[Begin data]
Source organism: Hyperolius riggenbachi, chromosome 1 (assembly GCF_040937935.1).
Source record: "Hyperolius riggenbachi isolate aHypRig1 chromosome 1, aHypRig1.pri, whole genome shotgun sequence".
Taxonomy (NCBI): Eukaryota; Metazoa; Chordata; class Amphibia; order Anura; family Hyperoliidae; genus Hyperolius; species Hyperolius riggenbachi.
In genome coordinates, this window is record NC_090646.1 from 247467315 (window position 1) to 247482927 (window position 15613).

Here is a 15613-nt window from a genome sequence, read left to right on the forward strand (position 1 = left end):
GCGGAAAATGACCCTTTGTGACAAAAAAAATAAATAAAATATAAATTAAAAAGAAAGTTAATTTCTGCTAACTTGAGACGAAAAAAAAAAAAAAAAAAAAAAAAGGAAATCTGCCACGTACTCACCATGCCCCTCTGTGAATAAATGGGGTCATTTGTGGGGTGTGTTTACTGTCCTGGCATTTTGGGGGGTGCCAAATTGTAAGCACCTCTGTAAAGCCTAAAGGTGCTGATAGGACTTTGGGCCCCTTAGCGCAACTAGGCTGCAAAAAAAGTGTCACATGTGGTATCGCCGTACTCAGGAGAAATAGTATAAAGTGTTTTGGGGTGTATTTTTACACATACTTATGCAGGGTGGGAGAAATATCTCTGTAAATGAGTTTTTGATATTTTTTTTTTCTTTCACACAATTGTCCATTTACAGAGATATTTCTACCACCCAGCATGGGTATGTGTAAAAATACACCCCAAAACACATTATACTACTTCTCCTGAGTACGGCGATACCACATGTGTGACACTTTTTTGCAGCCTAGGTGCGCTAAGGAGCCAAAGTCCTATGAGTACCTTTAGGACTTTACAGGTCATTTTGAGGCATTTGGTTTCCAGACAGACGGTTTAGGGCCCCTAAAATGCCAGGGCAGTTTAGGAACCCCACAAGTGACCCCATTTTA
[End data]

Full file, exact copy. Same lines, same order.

Source organism: Hyperolius riggenbachi, chromosome 1 (assembly GCF_040937935.1).
Source record: "Hyperolius riggenbachi isolate aHypRig1 chromosome 1, aHypRig1.pri, whole genome shotgun sequence".
Taxonomy (NCBI): Eukaryota; Metazoa; Chordata; class Amphibia; order Anura; family Hyperoliidae; genus Hyperolius; species Hyperolius riggenbachi.
In genome coordinates, this window is record NC_090646.1 from 247467315 (window position 1) to 247482927 (window position 15613).

Here is a 15613-nt window from a genome sequence, read left to right on the forward strand (position 1 = left end):
GCGGAAAATGACCCTTTGTGACAAAAAAAATAAATAAAATATAAATTAAAAAGAAAGTTAATTTCTGCTAACTTGAGACGAAAAAAAAAAAAAAAAAAAAAAAAGGAAATCTGCCACGTACTCACCATGCCCCTCTGTGAATAAATGGGGTCATTTGTGGGGTGTGTTTACTGTCCTGGCATTTTGGGGGGTGCCAAATTGTAAGCACCTCTGTAAAGCCTAAAGGTGCTGATAGGACTTTGGGCCCCTTAGCGCAACTAGGCTGCAAAAAAAGTGTCACATGTGGTATCGCCGTACTCAGGAGAAATAGTATAAAGTGTTTTGGGGTGTATTTTTACACATACTTATGCAGGGTGGGAGAAATATCTCTGTAAATGAGTTTTTGATATTTTTTTTTTCTTTCACACAATTGTCCATTTACAGAGATATTTCTACCACCCAGCATGGGTATGTGTAAAAATACACCCCAAAACACATTATACTACTTCTCCTGAGTACGGCGATACCACATGTGTGACACTTTTTTGCAGCCTAGGTGCGCTAAGGAGCCAAAGTCCTATGAGTACCTTTAGGACTTTACAGGTCATTTTGAGGCATTTGGTTTCCAGACAGACGGTTTAGGGCCCCTAAAATGCCAGGGCAGTTTAGGAACCCCACAAGTGACCCCATTTTA